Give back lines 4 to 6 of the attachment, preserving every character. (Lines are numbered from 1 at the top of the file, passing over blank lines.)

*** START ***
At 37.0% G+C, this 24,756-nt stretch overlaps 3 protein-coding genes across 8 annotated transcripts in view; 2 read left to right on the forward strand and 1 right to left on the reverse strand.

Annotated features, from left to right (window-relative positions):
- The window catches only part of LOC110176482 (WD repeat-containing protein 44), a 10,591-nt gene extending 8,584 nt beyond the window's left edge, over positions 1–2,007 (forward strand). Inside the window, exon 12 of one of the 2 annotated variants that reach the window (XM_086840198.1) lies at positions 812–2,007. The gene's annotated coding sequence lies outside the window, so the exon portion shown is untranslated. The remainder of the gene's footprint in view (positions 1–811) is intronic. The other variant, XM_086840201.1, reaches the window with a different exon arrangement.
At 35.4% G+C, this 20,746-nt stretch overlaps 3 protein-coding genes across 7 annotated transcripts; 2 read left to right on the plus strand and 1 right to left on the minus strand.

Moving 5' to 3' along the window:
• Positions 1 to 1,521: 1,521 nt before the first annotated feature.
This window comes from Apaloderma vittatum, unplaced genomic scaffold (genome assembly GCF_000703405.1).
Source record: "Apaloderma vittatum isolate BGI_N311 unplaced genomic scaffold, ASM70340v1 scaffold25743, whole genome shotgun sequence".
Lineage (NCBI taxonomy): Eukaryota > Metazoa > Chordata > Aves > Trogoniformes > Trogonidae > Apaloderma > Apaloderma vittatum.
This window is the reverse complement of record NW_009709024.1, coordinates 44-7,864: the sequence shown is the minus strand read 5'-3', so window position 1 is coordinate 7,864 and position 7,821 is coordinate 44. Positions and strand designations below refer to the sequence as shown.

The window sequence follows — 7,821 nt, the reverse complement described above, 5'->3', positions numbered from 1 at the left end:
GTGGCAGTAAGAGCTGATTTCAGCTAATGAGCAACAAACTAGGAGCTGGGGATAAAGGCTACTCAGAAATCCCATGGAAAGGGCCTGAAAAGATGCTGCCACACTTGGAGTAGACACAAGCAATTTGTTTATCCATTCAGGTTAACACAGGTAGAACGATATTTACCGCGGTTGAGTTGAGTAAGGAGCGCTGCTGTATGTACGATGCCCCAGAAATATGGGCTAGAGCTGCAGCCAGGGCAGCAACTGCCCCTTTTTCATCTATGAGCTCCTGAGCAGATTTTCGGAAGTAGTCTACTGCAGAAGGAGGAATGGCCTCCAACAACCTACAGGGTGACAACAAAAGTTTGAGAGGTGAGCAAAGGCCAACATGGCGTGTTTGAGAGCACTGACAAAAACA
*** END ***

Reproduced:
At 35.4% G+C, this 20,746-nt stretch overlaps 3 protein-coding genes across 7 annotated transcripts; 2 read left to right on the plus strand and 1 right to left on the minus strand.

Moving 5' to 3' along the window:
• Positions 1 to 1,521: 1,521 nt before the first annotated feature.